In 1988, property owner Zion Halilli sold off his one-acre waterfront parcel to developers, who razed more than 50 bungalows on three city blocks. "They did it in the winter, when most of us weren't around," George says. "By the time we got back in the spring, they were gone." Yet the lot remained empty until 1998.
That's when the New York State Housing Trust Fund Corporation received an application from the Queens-based Margert Community Corporation to erect a multi-story apartment building there called Wavecrest II, despite the colony's easement. Magert originally promised garden apartments but later decided the building would contain 122 units of low-income housing.
"If public easements are ignored, it paves the way for the place to be chopped up, for further erosion," Wood says. "The sense of place is kind of what hangs in the balance."
Built on the site of 50 demolished bungalows, Wavecrest II looms above a modest bungalow. (Tim Davis)
Although the association challenged the application on the grounds that it would illegally usurp public access to the waterfront and violate federal and city laws, it was too late. Many Queens political heavy hitters, including former Borough President Claire Shulman and Assemblywoman Audrey Pheffer, supported the Wavecrest II application.
No one seemed concerned with the impact a six-story building would have on the modest neighborhood of one-and-a-half story, single-family homes—or with the legal clause that requires appropriate development. Neither did officials consider the easement, the right to ease, accommodation, and privilege to use land owned by another person. Both Margert and the city's planning department refused to comment for this story.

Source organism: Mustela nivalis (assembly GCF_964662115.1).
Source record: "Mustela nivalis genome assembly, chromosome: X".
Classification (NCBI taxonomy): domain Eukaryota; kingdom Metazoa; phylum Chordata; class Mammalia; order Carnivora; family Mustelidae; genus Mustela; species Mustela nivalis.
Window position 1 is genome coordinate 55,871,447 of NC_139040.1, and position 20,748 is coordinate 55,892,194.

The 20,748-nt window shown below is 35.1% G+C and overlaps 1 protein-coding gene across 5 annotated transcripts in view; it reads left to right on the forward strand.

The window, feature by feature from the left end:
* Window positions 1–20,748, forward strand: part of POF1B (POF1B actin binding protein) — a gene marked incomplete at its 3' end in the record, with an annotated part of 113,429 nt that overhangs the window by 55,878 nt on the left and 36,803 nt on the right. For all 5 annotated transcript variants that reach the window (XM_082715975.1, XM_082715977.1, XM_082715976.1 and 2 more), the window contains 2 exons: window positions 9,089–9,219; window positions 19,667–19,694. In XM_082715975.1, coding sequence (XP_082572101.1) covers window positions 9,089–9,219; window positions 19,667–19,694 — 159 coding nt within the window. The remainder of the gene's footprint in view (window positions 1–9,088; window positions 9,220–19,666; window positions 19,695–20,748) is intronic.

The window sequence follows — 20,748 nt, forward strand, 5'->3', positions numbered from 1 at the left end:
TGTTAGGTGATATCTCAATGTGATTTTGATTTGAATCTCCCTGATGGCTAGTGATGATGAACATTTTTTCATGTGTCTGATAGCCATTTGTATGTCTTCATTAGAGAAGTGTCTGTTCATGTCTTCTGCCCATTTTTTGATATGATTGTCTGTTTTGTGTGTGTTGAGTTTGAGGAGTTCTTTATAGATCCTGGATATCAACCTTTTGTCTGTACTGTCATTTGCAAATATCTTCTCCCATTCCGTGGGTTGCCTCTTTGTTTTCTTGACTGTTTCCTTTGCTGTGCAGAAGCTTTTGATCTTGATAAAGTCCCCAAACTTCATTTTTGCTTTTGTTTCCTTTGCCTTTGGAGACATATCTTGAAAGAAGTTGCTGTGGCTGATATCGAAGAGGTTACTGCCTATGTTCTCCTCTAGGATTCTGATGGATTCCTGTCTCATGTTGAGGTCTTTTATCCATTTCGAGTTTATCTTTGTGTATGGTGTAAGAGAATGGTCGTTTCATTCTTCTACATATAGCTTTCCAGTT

According to the Coastal Zone Management Act, which Congress passed in 1972, one section, Title 16, Chapter 33, Sec. 1452, states should give "full consideration to ecological, cultural, historic, and esthetic values as well as the needs for compatible economic development" and maintain "public access to the coasts for recreation purposes" while assisting "in the redevelopment of deteriorating urban waterfronts and ports, and sensitive preservation and restoration of historic, cultural, and esthetic coastal features."
Rockaway Beach juxtaposition (Tim Davis)
The New York City Waterfront Revitalization Program (WRP), adopted in 1982 and revised in 1999, is the city's own version of the Coastal Zone Management Act, intended to locally enforce the national act. In its own charter, the program states, "The guiding principal of the WRP is to maximize the benefits derived from economic development, environmental preservation, and public use of the waterfront, while minimizing the conflicts among these objectives. Through individual project review, the WRP aims to promote activities appropriate to various waterfront locations."
But if compatible development balanced with aesthetic values is the goal of the law, the reality is quite different. Today Wavecrest II hovers over the bungalows, violating their easements and spreading its pink brick wings across Beach 14th Street. Yet if the BBPA has its way, that will all change.
"They built private property on a public easement," George says. "The Coastal Zone Management Act says development has to be compatible with the character of the neighborhood, and they did not properly conduct a detailed environmental impact study. So the project is null and void." The association wants the city to restore the easements, perhaps even removing developments like Wavecrest, and protect the bungalows from future demolition. It hopes to require the city to review past applications and reverse inappropriate and illegal development.